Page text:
So he sends me to the next person and now I tell her the whole story and while she’s very nice, she can’t help me either but suggests that I’ve been a victim of fraud and gives me the number of Consumer Affairs. She says I should file a complaint and they will investigate.

Thursday morning with the USPS slip and copy of email request in hand, I decide to go to local post office to see if by any chance my parcel is at there. This is needed medication for my son. When I arrive at the post office however, my pre-printed USPS slip is no where to be found. I tear the car apart. I finally fall apart-sobbing, sobbing, and two women stop to help me because I am a wreck. I explain how I’m just trying to get medication for my son and all the difficulty with the USPS. One woman says to me, “And they’re so mean here.”

I stand in the regular line and after 15 more minutes, I’m told that this is the wrong line and I’ll have to stand in the Will Call line. I go to Will Call. There is a door with painted signs indicating their hours (I’m fine) and I knock as it is closed. No one answers. I knock again. Finally I see a door buzzer and I press it. I wait several minutes and press again. After 5 minutes another customer comes and she buzzes as well. The custodian comes out, leave the door ajar and says, “I’m just the custodian.” So I open the door and call out, “Is there anyone available who can help us?” I am met by a woman with a disgusted look, arms crossed who says, “What can I help you with!?!” I explain my problem. She has me write down my address and indignantly tells me that there is a lot of stuff in the back and now she’ll have to look a long time to see if she can find my package. I thank her for her trouble. Isn’t it her job?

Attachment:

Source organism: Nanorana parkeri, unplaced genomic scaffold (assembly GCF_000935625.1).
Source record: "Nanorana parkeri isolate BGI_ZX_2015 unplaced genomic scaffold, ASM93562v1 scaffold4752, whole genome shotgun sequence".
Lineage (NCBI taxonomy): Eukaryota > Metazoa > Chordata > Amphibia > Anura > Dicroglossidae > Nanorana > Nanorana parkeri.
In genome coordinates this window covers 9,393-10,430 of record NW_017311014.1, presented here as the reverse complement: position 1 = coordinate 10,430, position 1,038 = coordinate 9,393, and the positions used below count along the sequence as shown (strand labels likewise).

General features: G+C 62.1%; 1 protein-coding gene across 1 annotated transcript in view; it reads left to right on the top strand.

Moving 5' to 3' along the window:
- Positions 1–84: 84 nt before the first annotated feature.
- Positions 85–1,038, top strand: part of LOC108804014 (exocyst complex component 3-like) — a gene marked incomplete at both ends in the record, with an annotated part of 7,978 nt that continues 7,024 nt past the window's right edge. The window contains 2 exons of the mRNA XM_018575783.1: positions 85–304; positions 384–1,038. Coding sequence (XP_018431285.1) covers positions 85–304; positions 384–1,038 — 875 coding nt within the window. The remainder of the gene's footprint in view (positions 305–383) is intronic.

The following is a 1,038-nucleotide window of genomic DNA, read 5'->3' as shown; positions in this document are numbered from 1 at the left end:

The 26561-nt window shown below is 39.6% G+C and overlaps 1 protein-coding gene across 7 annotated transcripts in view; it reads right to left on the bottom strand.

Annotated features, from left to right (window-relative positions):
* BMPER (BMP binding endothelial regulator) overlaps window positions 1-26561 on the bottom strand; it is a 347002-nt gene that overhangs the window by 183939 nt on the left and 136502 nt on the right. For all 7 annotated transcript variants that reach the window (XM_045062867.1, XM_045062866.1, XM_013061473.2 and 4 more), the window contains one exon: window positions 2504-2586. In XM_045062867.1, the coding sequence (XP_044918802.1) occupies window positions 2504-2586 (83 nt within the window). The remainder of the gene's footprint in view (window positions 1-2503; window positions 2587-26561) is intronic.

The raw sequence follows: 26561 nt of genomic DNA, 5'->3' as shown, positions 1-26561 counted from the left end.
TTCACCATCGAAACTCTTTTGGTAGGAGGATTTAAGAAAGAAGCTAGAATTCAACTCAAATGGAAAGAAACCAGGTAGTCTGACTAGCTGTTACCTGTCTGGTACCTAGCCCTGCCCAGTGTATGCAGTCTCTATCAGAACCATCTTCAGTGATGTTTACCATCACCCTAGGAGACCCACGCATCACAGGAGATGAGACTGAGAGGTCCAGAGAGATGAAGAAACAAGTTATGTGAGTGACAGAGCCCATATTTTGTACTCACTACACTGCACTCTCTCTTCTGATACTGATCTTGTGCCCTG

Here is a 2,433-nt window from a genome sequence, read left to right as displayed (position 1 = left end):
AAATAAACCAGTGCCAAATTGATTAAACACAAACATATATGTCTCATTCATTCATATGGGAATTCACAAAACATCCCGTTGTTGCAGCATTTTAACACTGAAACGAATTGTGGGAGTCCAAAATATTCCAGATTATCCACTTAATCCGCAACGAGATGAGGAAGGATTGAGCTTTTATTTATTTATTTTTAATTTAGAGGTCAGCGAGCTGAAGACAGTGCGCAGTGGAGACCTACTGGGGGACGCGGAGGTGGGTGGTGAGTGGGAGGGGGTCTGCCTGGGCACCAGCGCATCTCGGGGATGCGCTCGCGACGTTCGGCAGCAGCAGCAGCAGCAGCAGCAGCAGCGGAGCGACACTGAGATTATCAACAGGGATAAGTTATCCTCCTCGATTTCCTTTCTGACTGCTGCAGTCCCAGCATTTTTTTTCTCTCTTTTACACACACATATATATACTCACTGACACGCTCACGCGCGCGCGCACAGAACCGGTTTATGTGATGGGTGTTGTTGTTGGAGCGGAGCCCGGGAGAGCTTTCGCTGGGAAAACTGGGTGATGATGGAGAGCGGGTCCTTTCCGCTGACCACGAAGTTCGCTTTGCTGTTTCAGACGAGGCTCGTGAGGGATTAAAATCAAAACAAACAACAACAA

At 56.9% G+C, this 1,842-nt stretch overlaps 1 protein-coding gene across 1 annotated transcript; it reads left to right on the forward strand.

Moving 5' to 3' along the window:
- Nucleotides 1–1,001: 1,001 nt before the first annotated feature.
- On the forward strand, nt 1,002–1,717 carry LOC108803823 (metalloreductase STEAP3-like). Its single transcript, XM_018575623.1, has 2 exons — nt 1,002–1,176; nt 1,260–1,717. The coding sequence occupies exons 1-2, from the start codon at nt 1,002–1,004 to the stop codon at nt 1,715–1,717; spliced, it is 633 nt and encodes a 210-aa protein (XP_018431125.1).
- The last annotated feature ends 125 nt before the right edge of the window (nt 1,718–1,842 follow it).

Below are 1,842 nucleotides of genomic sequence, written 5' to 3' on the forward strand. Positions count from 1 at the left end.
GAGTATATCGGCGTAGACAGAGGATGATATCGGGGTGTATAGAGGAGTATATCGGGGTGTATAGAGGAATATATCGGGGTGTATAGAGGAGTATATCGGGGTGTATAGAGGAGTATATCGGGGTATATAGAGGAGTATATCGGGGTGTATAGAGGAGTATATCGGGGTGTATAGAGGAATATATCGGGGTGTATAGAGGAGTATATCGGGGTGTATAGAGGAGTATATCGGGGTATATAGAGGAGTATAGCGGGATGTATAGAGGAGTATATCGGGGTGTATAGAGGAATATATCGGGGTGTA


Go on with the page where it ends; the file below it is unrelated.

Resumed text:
After 10 minutes, she comes back, can’t find my parcel, but does bring another lady. This lady is lovely and takes down the tracking number my husband has texted me from the Mail-In Pharmacy. I can tell she looks a little shocked at my whole story but does spend over 30 minutes looking everywhere she can think of to help me find my parcel. No luck.

So I go to another city to get a new prescription for my son. I take it to my local pharmacy. They tell me that the insurance won’t cover it since it looks like according to the computers I have already received this prescription. I tell the pharmacy to fill out 10 days and I’ll pay and ask for reimbursement later. You see I must have this medication for my son. $155 later, I at least have the medication in my possession.

When I get home, I find my mail. There on the pile is a second USPS slip, with the same wrong post office listed, with the same non-existent article number hand-printed, just like the first time, asking for a signature confirmation. What’s a Mother to do?